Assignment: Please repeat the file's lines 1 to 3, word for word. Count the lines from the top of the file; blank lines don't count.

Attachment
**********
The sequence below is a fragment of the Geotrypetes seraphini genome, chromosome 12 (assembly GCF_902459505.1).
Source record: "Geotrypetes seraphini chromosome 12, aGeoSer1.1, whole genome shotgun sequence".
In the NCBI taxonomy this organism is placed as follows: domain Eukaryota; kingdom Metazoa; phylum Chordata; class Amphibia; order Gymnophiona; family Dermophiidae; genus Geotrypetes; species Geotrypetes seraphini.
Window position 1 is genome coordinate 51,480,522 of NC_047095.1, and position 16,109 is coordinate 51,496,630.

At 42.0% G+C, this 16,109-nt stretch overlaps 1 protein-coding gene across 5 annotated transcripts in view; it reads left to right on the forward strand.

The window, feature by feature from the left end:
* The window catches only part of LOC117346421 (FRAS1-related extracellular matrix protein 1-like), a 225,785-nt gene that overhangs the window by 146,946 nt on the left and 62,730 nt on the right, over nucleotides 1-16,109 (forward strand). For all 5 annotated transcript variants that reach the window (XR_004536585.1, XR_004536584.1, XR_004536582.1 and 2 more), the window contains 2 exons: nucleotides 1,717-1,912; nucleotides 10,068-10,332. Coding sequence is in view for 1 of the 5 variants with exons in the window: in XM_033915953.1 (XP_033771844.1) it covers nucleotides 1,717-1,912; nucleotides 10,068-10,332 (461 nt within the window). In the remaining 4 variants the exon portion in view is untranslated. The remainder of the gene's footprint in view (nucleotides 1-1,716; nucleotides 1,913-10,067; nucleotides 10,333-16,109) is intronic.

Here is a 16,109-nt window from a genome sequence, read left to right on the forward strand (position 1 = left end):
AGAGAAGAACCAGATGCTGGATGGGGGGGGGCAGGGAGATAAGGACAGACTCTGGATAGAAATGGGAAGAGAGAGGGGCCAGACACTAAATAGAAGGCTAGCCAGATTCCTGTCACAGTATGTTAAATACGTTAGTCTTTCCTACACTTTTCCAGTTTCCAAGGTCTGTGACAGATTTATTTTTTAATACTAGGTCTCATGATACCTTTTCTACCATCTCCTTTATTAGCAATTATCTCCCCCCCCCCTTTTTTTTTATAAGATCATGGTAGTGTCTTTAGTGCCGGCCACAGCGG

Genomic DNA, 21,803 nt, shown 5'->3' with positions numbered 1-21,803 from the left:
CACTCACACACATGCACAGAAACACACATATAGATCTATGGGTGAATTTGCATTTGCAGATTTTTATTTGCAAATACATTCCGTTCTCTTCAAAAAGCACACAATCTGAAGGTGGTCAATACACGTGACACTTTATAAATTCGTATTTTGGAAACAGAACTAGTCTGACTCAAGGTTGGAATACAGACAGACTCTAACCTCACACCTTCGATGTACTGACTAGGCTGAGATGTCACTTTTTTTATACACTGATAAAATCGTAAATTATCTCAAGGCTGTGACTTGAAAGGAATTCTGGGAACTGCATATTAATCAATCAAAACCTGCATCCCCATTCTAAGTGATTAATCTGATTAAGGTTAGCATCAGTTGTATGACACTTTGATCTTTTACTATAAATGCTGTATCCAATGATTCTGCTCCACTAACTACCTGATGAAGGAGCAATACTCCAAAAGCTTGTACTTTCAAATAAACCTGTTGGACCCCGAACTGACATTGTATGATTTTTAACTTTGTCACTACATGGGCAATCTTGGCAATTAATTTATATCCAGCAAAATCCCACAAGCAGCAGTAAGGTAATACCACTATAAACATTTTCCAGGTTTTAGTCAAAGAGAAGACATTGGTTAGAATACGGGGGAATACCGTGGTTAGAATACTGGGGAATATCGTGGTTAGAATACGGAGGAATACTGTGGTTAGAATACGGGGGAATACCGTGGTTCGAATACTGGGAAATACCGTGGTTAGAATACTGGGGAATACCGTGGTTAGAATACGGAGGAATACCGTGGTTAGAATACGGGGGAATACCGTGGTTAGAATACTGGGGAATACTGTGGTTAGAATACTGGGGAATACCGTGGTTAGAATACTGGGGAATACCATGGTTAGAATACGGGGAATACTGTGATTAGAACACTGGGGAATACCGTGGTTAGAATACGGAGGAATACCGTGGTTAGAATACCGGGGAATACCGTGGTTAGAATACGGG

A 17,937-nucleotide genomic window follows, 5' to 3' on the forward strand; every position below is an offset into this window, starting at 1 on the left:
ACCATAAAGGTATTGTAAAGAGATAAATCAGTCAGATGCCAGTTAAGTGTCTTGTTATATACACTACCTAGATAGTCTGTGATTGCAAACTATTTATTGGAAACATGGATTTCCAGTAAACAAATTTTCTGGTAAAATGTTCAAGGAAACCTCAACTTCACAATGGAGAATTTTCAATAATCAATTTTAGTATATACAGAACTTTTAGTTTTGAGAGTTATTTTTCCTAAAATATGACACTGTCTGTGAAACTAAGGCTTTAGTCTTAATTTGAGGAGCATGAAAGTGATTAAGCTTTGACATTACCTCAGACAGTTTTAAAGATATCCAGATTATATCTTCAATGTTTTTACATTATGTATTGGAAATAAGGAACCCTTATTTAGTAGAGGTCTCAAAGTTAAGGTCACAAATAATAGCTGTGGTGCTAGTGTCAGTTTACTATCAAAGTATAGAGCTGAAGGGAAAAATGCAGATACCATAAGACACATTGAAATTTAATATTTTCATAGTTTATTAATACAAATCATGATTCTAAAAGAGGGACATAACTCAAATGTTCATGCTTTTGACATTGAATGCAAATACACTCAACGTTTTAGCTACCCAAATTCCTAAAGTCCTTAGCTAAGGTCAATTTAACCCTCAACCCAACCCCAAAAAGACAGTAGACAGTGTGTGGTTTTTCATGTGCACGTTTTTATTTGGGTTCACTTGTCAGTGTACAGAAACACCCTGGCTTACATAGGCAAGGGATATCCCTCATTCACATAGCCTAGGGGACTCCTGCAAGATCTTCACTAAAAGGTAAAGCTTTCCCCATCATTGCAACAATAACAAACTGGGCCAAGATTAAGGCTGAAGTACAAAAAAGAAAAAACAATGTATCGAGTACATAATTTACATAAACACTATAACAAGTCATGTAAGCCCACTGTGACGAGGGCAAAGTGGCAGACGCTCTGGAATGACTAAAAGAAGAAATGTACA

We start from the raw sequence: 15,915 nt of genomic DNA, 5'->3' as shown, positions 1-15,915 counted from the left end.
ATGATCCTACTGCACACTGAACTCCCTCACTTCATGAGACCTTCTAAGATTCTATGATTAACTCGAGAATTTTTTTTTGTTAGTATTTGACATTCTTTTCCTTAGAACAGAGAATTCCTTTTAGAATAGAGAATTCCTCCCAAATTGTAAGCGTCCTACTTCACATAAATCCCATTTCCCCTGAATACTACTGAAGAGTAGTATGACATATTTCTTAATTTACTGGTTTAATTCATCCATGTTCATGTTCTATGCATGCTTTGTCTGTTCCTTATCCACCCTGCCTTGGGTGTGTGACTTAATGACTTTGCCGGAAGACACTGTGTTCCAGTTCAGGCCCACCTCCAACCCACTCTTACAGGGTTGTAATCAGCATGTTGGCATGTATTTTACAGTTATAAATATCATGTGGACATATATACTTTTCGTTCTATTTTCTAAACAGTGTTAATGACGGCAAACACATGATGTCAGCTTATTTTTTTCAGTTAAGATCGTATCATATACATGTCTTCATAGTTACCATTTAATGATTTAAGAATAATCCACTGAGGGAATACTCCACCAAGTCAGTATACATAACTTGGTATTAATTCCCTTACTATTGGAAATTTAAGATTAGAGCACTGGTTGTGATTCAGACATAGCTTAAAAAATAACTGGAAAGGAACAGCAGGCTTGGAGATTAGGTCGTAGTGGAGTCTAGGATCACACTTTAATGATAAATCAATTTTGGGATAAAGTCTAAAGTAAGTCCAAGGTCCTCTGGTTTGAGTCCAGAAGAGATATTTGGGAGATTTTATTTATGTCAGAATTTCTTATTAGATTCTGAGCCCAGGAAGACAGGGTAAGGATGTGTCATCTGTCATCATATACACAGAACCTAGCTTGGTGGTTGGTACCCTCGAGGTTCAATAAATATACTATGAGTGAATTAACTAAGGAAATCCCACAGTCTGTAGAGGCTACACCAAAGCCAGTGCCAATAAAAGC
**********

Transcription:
The sequence below is a fragment of the Geotrypetes seraphini genome, chromosome 12 (assembly GCF_902459505.1).
Source record: "Geotrypetes seraphini chromosome 12, aGeoSer1.1, whole genome shotgun sequence".
In the NCBI taxonomy this organism is placed as follows: domain Eukaryota; kingdom Metazoa; phylum Chordata; class Amphibia; order Gymnophiona; family Dermophiidae; genus Geotrypetes; species Geotrypetes seraphini.